University student builds AI system to create new baby names, hilarity ensues

Blessed with a little bundle of joy, but not sure what to name him or her? Then why not let an algorithm do it?

That is the basis for an intriguing experiment by coder and Brown University student Nate Parrott, who has created an artificial neural network that remixes everyday baby names into whole new creations.

“I trained an AI algorithm to read 7,500 common American baby names, encode them into numbers, and decode them back into the original names,” Parrott told Digital Trends. “Since every name has to be encoded as just a few numbers, the encoder learns to remove the common sounds that names have, and the decoder learns to add them back. It lets you blend names together, ‘add’ and ‘subtract’ them — and by feeding in random numbers, make up plausible-sounding names.”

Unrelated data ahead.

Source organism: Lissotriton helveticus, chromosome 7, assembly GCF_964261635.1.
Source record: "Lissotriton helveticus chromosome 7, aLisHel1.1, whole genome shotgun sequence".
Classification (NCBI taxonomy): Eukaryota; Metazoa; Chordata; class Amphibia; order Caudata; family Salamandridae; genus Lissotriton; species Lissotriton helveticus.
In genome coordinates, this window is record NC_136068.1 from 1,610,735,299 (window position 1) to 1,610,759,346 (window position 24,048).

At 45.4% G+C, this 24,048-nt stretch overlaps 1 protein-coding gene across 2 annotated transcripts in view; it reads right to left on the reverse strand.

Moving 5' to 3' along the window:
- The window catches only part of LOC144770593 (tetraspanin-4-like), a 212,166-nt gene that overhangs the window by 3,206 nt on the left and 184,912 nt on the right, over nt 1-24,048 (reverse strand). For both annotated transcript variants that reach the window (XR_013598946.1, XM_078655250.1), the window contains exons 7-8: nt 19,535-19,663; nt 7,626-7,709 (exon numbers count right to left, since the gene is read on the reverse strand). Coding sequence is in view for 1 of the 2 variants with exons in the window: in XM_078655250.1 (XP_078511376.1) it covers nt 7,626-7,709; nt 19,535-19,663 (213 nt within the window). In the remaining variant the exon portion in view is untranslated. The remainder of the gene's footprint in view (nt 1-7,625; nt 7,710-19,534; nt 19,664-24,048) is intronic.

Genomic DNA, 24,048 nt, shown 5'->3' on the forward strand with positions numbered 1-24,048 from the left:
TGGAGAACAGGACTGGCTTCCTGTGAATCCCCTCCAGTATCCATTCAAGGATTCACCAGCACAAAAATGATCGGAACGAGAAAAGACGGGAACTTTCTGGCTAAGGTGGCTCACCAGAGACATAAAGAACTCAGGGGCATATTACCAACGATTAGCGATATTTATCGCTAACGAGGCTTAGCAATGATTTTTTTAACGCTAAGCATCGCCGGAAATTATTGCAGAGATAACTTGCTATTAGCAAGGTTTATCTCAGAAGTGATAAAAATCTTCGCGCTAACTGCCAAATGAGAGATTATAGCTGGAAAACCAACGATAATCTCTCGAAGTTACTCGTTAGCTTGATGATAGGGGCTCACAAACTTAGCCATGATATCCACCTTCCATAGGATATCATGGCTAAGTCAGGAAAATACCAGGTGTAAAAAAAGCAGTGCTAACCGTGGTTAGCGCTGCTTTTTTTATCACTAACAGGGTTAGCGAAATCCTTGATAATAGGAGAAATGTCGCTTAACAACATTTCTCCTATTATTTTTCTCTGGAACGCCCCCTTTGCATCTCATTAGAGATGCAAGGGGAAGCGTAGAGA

Not all the names are entirely plausible, mind you.

“There’s a couple normal-sounding ones like Rosele and Halden that I like — but I’m honestly a bigger fan of the really strange ones like Pruliaaa, Onni or Kattt,” Parrott continued. “It has a weird tendency to repeat letters way too many times near the end of names and I think it’s kinda cute.”

baby naming algorithm screen shot 2017 01 11 at 17 37 14

Parrott said that he started the project because he was interested in the way that deep learning algorithms are “good at dealing with loosely defined things,” and wanted to see how they would handle naming conventions.

“Hopefully this inspires more creative people to get into computer science or machine learning,” he said. “There’s so much potential for creative uses of AI, and we’ve barely scratched the surface. Of course, if someone actually gives their kid one of these names, I’d be super excited, too. And a bit shocked, and kind of guilty.”

Still, it’s more original than naming your baby after the year’s top sports star, pop singer, or best-looking Digital Trends writer, right? (To be fair, that latter would still be somewhat original.)

To find out more about the project, you can check out Parrott’s original post about it here.

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